signs of addiction

What’s The First Stage Of Addiction?

If you or someone you love is struggling with addiction, it can feel like you are carrying a heavy burden. Unfortunately, statistics show that over 21 million Americans struggle with substance abuse, which is just one of the many forms of addiction our population faces.

Although it seems to happen quickly from an outside perspective, addictions are not formed overnight; a variety of factors can contribute to drug and alcohol addiction. Genetic and environmental influences, socioeconomic status, and preexisting health conditions can all play a role. However, most health professionals who work in the field of addiction can agree that there are stages of addiction, experimentation, regular use, high-risk use, and addiction or dependency.

From the outside looking in, it can be hard to determine what stage someone is in. And it’s important to note that not everyone in the first two stages of this process will develop an addiction. However, those in the 3rd stage (high-risk use) will often struggle with addiction. Therefore, understanding these stages is critical in recognizing you might have a problem. This article aims to help you identify early symptoms of addiction and point you toward resources that can help.

Early Warning Signs Of Addiction

Unfortunately, casual use of drugs and alcohol can quickly devolve into a substance abuse issue. While there are several common signs, each substance will affect the body differently and reveal different warning signs. The following are common signs of someone struggling with alcohol or substance abuse.

  • They often cannot recall recent events or have repeated conflicts with friends or family members.
  • They have frequent mood swings, are irritable, or feel depressed.
  • They are using alcohol or drugs to solve a problem, relax, improve their mood, or sleep.
  • They often complain of headaches, anxiety, sleeplessness, or stomach pain.
  • They might have trembling hands, suffer from nosebleeds, or exhibit appetite or sleeping pattern changes.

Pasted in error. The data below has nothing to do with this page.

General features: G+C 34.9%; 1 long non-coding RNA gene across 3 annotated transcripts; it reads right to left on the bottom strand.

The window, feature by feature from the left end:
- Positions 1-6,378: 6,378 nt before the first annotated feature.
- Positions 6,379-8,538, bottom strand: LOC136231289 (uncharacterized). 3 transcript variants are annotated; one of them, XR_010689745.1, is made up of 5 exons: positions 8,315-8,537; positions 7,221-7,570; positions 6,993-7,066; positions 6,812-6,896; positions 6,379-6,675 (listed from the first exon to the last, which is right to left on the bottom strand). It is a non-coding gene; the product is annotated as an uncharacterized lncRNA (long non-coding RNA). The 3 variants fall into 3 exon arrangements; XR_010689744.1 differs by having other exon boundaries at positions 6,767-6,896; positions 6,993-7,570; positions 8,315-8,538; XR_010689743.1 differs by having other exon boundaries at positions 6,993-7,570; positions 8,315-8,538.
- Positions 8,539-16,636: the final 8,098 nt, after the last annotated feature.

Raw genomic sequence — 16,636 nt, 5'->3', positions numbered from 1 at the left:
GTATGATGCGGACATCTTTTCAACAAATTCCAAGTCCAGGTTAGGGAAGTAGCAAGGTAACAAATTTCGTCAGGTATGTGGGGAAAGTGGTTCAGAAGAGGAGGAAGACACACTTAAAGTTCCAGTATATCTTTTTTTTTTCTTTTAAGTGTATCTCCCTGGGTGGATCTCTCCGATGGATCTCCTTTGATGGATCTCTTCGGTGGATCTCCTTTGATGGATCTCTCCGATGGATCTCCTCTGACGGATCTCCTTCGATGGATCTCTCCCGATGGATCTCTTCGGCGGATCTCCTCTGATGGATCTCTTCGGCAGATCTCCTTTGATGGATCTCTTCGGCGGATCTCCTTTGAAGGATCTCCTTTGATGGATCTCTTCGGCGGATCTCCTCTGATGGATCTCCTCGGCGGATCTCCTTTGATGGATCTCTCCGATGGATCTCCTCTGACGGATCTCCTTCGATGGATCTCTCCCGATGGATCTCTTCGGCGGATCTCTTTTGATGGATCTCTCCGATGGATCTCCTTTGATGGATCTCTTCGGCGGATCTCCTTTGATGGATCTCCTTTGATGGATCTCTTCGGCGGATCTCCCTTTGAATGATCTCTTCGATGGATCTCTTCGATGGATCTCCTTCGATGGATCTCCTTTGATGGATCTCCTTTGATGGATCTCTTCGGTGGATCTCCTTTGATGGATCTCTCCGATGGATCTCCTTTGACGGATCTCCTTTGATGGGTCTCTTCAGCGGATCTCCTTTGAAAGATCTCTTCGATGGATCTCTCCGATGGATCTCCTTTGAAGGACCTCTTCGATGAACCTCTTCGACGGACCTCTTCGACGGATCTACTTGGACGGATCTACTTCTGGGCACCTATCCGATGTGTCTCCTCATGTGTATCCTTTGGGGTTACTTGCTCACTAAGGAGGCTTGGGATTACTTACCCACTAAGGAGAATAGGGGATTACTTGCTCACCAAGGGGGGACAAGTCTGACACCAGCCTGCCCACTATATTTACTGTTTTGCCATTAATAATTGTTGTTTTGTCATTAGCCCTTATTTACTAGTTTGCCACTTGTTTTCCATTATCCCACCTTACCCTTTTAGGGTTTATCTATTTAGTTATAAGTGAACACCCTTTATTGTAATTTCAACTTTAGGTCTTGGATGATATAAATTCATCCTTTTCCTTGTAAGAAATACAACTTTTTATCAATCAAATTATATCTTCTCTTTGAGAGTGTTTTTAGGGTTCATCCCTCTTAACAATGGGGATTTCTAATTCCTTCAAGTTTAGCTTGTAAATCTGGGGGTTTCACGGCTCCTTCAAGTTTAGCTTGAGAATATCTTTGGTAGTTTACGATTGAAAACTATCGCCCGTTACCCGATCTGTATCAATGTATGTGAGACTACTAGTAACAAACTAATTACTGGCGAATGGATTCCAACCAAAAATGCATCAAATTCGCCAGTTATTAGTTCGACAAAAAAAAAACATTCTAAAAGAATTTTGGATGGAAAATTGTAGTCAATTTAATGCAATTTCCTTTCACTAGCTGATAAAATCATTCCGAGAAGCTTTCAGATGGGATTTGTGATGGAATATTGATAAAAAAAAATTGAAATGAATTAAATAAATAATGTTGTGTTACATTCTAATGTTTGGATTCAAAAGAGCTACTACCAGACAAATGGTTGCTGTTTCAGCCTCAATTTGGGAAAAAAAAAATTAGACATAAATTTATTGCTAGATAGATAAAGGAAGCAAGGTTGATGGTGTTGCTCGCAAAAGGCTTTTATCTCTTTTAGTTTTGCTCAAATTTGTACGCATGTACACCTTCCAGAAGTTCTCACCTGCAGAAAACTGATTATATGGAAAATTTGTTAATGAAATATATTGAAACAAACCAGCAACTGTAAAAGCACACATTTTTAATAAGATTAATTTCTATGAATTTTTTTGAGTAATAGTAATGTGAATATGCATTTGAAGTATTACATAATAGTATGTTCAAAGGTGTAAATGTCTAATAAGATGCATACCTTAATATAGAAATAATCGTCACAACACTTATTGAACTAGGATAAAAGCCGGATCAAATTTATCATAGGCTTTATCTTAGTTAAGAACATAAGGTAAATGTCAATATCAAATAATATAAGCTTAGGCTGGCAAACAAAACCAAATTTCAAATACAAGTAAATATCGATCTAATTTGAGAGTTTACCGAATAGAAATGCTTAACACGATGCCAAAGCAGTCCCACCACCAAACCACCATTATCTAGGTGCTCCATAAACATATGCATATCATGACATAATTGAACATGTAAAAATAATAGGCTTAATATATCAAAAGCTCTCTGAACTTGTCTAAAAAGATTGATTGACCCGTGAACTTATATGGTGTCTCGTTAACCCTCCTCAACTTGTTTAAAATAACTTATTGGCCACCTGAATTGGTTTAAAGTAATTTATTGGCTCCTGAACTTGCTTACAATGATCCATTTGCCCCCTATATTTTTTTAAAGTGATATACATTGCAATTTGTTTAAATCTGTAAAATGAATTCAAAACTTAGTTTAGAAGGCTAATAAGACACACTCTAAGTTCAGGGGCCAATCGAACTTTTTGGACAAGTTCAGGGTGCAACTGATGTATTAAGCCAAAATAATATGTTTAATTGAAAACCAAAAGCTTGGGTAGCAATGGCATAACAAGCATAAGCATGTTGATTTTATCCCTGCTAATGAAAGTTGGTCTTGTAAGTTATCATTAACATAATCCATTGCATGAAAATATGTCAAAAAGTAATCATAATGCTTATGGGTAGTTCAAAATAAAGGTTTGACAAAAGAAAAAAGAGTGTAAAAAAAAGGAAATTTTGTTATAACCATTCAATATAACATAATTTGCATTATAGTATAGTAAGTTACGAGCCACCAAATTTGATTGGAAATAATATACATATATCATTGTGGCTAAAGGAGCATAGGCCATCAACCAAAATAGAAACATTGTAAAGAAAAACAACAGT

• They might have sudden noticeable changes in weight.

It’s important to note that any of these symptoms on their own do not mean a person has an addiction; although they are common traits of people struggling with addiction.

Who Is at High Risk For Addiction?

Although anyone can fall into addiction, certain circumstances can put you at a higher risk. There is some evidence that your family history or genetics can play a role in future addiction. As well as the age of your first exposure, children and teens exposed to drugs and alcohol at a younger age are more likely to develop issues later in life. Preexisting mental health issues can cause depression, and PTSD can put you at a higher risk for addiction. As well as environmental factors such as sexual abuse or trauma. Many people start experimenting with drugs or alcohol as a way to self-medicate, as they find themselves needing more and more to achieve the desired effects.

Visible vs. Invisible Signs of Addiction

Often those struggling with addiction work hard to hide their consumption from others. Although with addictive or compulsive behavior, as the obsession continues, it can become harder for the addicted person to conceal their behavior. While you might not see your loved one consuming drugs or alcohol, you might notice the after-effects.

Some early signs you might notice are a loss of energy or motivation, neglecting their appearance, spending excessive amounts of money on a substance, unusual or continual problems at school or work, including poor performance, lateness or social dysfunction. You might observe they are often intoxicated, and performing risky behaviors while intoxicated. In addition, you might notice them exhibiting signs of withdrawal when they are unable to take the substance they prefer. They might start lying about their habits and where they have been or be defensive or aggressive when questioned.

Where To Turn For Help

At Collective Counseling Solutions, we are here to help. We work with counselors and therapists nationwide to help people get the help they need. Our counselors accept insurance, and we have a vast network of accredited counselors to help with specialized care, such as addictions. If you or someone you know needs help, contact us today. Many of our counselors offer services such as individual or group therapy. If you have been affected by someone else’s addiction, counseling could greatly help you. Don’t hesitate to start your healing journey. Contact us today.

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